The abundance of art at IMS is one of the many joys of spending time here. You never know which pieces will speak to you, excite your curiosity, and call you back to them again and again over the course of a retreat. It might be the Chinese stone Buddha in the circular garden out front at sunset. Or the cracked Kwan Yin that exemplifies how imperfection can enhance beauty. Or the little gold Buddha in the dining room, hands folded in dhyana, or samadhi, mudra, glowing softly in the darkness before sunrise as you sip tea and prepare for the first sit of the day.
The evolution of Buddhist art has traditionally been thought of as having two periods. Art from the aniconic phase, during the several hundred years following the death of the Buddha, portrayed the events of the Buddha’s life rather than the Buddha himself, through images such as his footprints (Buddhapada) imprinted with the dharma wheel (dharmachakra), a riderless horse, an open royal umbrella, and an empty seat under the Bodhi tree where he achieved enlightenment. The idea was that the Buddha had attained parinirvana (nirvana after death) and been released from the cycle of samsara, karma, and rebirth, so it would have been misleading to suggest that he still existed in human form.
Beginning in roughly the 2nd century BCE and continuing through today, the iconic phase of Buddhist art encompasses representations of the person of the historical Buddha—Buddha Shakyamuni, “sage of the Shakya clan.” Depictions of Shakyamuni Buddha first emerged in Gandhara, an ancient region in what is now northern Pakistan, where Buddhist, Greek, Roman, and other cultures mixed. That accounts for the Buddha’s Greco-Roman appearance in many sculptures from this region, notable in his hairstyle, draped robes, and facial features. The Metropolitan Museum of Art in New York has what is likely one of the oldest iconic representations of the Buddha from Gandhara. Seated in a yogic posture and holding his right hand in abhaya mudra—a gesture of approachability—this small bronze looks less like any Buddha you’ll find at IMS and more like the neoclassical Statue of Liberty, especially given its green hue and serrated halo.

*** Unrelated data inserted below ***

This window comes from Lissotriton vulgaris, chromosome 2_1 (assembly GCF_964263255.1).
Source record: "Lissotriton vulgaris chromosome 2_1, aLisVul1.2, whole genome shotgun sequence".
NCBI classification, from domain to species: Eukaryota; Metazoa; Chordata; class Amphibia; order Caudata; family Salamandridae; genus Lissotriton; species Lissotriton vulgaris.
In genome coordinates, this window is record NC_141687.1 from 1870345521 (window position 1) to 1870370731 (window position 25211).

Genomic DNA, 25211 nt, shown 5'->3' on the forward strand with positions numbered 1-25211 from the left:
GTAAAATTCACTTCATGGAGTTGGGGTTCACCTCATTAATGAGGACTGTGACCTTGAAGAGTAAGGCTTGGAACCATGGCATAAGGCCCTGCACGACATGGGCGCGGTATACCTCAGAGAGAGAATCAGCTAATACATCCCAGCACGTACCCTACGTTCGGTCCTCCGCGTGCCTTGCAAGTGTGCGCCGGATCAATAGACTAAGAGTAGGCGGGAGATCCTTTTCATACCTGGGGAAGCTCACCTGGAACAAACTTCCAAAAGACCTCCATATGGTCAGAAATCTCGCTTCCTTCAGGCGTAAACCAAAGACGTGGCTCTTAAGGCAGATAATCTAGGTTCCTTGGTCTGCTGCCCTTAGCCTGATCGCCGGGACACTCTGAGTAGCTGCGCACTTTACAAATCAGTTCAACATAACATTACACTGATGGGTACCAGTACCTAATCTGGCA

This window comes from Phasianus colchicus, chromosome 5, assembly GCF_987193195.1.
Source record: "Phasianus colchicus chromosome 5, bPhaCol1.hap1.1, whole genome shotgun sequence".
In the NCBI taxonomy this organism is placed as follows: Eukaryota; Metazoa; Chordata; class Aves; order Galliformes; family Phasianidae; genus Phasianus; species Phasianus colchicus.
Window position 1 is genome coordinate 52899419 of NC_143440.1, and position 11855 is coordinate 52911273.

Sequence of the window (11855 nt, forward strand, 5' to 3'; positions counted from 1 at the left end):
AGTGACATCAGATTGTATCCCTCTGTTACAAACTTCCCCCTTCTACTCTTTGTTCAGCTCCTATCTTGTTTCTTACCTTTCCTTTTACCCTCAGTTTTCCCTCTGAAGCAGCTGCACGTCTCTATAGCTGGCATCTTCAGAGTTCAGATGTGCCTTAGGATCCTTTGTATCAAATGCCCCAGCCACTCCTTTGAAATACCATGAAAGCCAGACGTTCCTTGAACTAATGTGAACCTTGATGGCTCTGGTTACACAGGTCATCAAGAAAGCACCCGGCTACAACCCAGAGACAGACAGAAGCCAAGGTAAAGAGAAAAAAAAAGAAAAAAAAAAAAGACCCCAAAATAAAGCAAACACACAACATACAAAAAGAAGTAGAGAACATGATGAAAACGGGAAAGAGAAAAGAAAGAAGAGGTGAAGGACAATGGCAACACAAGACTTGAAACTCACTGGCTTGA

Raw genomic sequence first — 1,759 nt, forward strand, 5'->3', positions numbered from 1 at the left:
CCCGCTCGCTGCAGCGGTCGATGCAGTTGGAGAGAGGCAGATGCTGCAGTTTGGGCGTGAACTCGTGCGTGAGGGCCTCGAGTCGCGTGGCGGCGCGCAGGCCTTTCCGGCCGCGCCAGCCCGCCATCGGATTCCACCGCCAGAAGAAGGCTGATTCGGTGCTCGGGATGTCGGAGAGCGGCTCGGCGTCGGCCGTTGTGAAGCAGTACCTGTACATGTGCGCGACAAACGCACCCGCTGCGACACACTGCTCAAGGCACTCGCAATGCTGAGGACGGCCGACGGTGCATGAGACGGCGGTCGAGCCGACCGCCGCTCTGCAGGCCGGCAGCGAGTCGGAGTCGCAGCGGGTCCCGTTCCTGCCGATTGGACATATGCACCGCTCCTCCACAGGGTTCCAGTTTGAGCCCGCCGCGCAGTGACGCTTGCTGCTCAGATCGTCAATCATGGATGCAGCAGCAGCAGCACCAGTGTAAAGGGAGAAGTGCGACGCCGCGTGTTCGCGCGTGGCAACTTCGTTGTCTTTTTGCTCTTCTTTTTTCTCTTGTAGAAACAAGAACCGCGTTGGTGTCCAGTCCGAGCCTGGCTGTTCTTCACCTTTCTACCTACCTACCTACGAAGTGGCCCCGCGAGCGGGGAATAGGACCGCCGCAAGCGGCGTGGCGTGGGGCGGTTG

Retreatants returning to the Retreat Center for the first time since IMS reopened last fall may be surprised by the sight of a new wooden Buddha adorning the altar in the meditation hall. Donated to IMS last summer by Melanie Rose, a meditator living in Amherst, Mass., the new Buddha is originally from Bali. Hand-carved from suar wood in the 1990s and depicting the uttarabodhi (“supreme enlightenment”) mudra, it is warm, richly textured, and larger than its bronze predecessor. IMS co-founder Joseph Goldstein loved Melanie’s gift, and felt it was the perfect replacement for the smaller bronze Buddha that formerly sat here. “The new Buddha is quite striking, and it’s easier to see from anywhere in the hall,” Joseph says.